Owning a fitness studio was probably the last thing Blue Bell native Kyle Belmont thought he would ever do.
He had been working as a deckhand on super yachts, traveling far and wide before a former girlfriend convinced him to settle back down in the Philadelphia area.
“I never thought I’d open a gym,” he says in the office at his year-old F45 studio at 6001 Ridge Avenue “If you told me when I was 20 years old, ‘Hey when you're 34, you're going to own a studio,’ I'd have said, ‘Probably not.’”
But today, he is exactly in that position – the owner of a studio offering the classes in what has been one of the fastest growing fitness trends on the planet: F45. He’s both the owner and the general manager and employs a team of seven trainers who keep the studio humming with classes for more than 150 current clients seven days a week.
He was introduced to the program by an engineer on the ship on which he worked. The engineer opened a franchise in his hometown in New Zealand. The idea intrigued Belmont.
F45 was created by Australian Rob Deutsch, who worked as an equities trader until he decided to create his own fitness program and exercise business in 2012. Today, there are approximately 1,700 franchises in 40 countries. Its success recently convinced celebrity fitness buff and actor Mark Wahlberg to invest a reported $450 million for a minority stake in the company.
The concept behind the workout is contained in its name. The F stands for “functional.” The 45 indicates the length of each workout. The idea, Belmont says, is not to build lots of muscle mass but rather to improve overall strength in a sustainable way that makes it, again, more functional than workouts designed around simply “getting jacked.”
“Olympic lifting is awesome, but it takes one rep of really bad form on a 500-pound deadlift and you have a lifelong injury,” Belmont offers as an example. “F45 is about the functional movements using your daily life, whether it's throwing your kid in the air or lifting up that heavy suitcase to put in the overhead -- things you're doing, movements you're making day to day that we help you get stronger at doing. You can and you will gain muscle mass, but if your goal is to put on 30 pounds of muscle in a month, that's just not going to happen.”
In addition to functional, it’s a practical program, particularly for the busy, young professionals who are the target demographic of the program.
“It's 45 minutes for the whole workout, which includes the intro the demo and the warm-up, so realistically the actual working time you are working out is about 35 minutes,” Belmont says. “So to burn that amount of calories [between 400 and 800 per workout], it's really effective.”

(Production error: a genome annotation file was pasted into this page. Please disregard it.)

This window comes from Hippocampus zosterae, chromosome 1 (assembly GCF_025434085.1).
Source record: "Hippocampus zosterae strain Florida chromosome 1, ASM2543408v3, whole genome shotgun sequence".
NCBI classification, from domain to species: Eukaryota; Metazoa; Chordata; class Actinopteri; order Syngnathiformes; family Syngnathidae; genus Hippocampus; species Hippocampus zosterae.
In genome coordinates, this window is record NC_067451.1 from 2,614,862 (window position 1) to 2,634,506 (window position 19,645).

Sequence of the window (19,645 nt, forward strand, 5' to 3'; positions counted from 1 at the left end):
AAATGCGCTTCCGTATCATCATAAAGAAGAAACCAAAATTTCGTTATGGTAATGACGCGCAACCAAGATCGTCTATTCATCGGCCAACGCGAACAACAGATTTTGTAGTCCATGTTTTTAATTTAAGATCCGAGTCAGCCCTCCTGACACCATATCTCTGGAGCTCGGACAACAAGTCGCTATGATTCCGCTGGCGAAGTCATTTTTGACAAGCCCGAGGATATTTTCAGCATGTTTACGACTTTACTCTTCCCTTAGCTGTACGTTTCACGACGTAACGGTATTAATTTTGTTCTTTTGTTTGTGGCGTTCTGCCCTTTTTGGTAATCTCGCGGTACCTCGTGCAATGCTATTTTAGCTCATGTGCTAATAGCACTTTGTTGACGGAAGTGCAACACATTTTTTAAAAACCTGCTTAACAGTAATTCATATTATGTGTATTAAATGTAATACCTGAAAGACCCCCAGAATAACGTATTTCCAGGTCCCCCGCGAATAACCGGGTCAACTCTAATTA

And for the time-challenged, its as easy as showing up, working out and leaving. Belmont’s studio is deceptively simple – a spacious, rectangle with a collection of dumbbells, kettlebells, a half dozen exercise bikes a few benches and other training aids, but no complicated weight lifting machines. But each class has a proven system that participants will run through in their 45-minute course – a circuit of running, lifting, bodyweight exercises and more.
Around the room are multiple monitors that aren’t there for ESPN or CNN. Instead, they display information ranging from the workout route, to exercise prompts to a heart monitoring system for clients who opt in to have their heart rate monitored with the company’s proprietary Lionheart wireless system and displayed on one of the large screens in the room. It’s displayed as a leaderboard and makes a contest out of the workout.
“People can get really competitive with one another,” Belmont says of the leaderboard display. “It supports a high level of engagement. It's all about gamification to keep people engaged and really pushing themselves.”
The group aspect of the workout is also a feature of F45. While the competition spurred by the group heart rate display is one way to engage those taking the class, F45 encourages group and social dynamics to keep clients coming back and to make them actually look forward to working out. In F45, you work out as a team. There’s no puttering around on your own using various weight machines or zoning out by yourself on an elliptical trainer.
“I think people are looking for other ways of socialize outside of going to the bar and that's the next why group fitness is getting so popular,” Belmont says. “It's a way to obviously keep yourself healthy, but also a way of socializing in a workout activity to meet other people and to be engaged. In a time when people are on Instagram and Facebook, they may feel connected but they really are less and less connected.”
F45 Training is located at 6001 Ridge Avenue, Philadelphia, PA 19128.
Contact F45 Training by calling 267-864-1600.